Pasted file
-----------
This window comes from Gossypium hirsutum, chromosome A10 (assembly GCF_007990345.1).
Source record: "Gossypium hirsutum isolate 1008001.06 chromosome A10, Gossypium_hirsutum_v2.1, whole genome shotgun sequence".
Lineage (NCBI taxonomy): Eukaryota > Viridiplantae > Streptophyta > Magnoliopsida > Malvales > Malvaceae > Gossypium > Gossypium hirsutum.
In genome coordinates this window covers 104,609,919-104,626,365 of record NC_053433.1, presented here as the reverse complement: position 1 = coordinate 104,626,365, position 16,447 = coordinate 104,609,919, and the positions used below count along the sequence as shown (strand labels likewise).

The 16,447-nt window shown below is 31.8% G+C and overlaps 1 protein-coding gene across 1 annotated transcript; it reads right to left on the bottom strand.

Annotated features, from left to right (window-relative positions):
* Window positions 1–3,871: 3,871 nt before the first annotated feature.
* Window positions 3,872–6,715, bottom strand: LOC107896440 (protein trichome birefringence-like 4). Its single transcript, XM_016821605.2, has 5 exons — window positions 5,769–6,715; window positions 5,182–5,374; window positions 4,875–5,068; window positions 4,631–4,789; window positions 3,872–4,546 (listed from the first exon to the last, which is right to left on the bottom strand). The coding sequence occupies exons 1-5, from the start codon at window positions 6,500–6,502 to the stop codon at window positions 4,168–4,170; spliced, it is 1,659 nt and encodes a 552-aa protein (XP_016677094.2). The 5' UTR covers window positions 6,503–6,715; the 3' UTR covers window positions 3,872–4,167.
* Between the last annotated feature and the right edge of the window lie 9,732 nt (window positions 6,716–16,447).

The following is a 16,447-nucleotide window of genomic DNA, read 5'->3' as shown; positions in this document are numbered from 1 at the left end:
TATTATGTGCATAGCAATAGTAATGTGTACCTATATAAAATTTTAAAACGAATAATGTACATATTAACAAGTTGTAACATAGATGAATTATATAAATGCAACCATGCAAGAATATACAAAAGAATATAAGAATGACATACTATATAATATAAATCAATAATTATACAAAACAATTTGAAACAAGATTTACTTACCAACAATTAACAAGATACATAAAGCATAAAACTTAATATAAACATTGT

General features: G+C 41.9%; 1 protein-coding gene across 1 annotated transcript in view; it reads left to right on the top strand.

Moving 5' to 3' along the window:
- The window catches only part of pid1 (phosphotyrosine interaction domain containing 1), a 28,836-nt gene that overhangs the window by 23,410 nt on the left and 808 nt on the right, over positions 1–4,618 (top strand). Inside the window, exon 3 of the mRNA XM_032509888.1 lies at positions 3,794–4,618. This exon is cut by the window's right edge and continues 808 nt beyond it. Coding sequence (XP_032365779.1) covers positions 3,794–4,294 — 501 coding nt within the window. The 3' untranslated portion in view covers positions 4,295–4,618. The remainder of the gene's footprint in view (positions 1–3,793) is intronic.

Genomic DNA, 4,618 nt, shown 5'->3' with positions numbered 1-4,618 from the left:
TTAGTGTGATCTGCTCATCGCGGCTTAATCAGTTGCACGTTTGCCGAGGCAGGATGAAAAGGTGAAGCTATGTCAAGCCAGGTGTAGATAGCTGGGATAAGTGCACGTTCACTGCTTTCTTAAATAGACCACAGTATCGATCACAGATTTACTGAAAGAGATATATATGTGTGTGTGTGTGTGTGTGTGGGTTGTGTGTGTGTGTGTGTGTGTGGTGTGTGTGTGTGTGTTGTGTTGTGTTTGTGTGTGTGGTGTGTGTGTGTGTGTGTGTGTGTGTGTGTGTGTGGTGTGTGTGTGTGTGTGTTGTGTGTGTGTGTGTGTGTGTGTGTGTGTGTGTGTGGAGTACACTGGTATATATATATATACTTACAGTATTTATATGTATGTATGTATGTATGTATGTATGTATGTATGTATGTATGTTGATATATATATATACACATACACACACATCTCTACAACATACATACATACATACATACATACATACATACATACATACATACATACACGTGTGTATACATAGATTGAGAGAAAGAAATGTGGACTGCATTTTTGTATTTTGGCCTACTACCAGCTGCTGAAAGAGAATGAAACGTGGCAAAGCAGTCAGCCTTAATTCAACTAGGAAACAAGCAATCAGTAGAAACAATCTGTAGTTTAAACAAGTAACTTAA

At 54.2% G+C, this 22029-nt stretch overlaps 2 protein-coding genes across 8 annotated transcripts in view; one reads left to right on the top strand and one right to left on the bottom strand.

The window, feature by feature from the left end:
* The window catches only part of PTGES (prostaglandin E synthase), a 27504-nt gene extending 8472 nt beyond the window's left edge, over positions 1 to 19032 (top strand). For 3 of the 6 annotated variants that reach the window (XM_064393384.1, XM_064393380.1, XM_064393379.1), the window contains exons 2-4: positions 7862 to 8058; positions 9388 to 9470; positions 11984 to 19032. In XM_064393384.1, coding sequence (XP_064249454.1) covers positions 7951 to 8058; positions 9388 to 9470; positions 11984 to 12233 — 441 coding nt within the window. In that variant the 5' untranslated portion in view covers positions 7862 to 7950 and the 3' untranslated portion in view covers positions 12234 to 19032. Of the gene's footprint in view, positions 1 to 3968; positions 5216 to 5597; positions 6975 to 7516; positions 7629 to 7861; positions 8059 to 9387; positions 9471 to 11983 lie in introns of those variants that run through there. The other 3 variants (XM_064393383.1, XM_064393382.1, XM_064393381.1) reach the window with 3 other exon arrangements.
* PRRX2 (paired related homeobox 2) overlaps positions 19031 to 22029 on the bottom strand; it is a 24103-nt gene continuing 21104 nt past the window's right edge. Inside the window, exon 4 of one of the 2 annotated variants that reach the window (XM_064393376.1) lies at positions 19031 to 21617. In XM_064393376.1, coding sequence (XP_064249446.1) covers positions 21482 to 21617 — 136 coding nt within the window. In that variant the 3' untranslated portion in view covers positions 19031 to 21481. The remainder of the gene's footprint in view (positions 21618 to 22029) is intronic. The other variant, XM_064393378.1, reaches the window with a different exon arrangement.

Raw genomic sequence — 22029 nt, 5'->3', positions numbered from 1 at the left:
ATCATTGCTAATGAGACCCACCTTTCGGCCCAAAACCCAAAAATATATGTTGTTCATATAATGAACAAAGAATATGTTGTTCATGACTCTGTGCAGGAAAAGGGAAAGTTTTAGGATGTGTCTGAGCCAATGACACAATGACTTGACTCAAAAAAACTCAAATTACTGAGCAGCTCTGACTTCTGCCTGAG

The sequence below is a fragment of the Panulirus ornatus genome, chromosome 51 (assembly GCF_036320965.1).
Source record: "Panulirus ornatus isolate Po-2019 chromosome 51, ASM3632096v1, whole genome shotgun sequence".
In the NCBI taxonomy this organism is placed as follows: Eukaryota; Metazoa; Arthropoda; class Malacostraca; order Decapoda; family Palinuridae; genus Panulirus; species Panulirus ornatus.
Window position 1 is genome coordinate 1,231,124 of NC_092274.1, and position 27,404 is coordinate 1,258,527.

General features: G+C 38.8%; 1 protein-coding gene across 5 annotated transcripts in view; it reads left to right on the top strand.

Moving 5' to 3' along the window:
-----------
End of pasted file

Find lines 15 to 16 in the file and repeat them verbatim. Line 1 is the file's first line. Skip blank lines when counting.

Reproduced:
Genomic DNA, 4,618 nt, shown 5'->3' with positions numbered 1-4,618 from the left:
TTAGTGTGATCTGCTCATCGCGGCTTAATCAGTTGCACGTTTGCCGAGGCAGGATGAAAAGGTGAAGCTATGTCAAGCCAGGTGTAGATAGCTGGGATAAGTGCACGTTCACTGCTTTCTTAAATAGACCACAGTATCGATCACAGATTTACTGAAAGAGATATATATGTGTGTGTGTGTGTGTGTGTGGGTTGTGTGTGTGTGTGTGTGTGTGGTGTGTGTGTGTGTGTTGTGTTGTGTTTGTGTGTGTGGTGTGTGTGTGTGTGTGTGTGTGTGTGTGTGTGTGGTGTGTGTGTGTGTGTGTTGTGTGTGTGTGTGTGTGTGTGTGTGTGTGTGTGTGGAGTACACTGGTATATATATATATACTTACAGTATTTATATGTATGTATGTATGTATGTATGTATGTATGTATGTATGTATGTTGATATATATATATACACATACACACACATCTCTACAACATACATACATACATACATACATACATACATACATACATACATACATACACGTGTGTATACATAGATTGAGAGAAAGAAATGTGGACTGCATTTTTGTATTTTGGCCTACTACCAGCTGCTGAAAGAGAATGAAACGTGGCAAAGCAGTCAGCCTTAATTCAACTAGGAAACAAGCAATCAGTAGAAACAATCTGTAGTTTAAACAAGTAACTTAA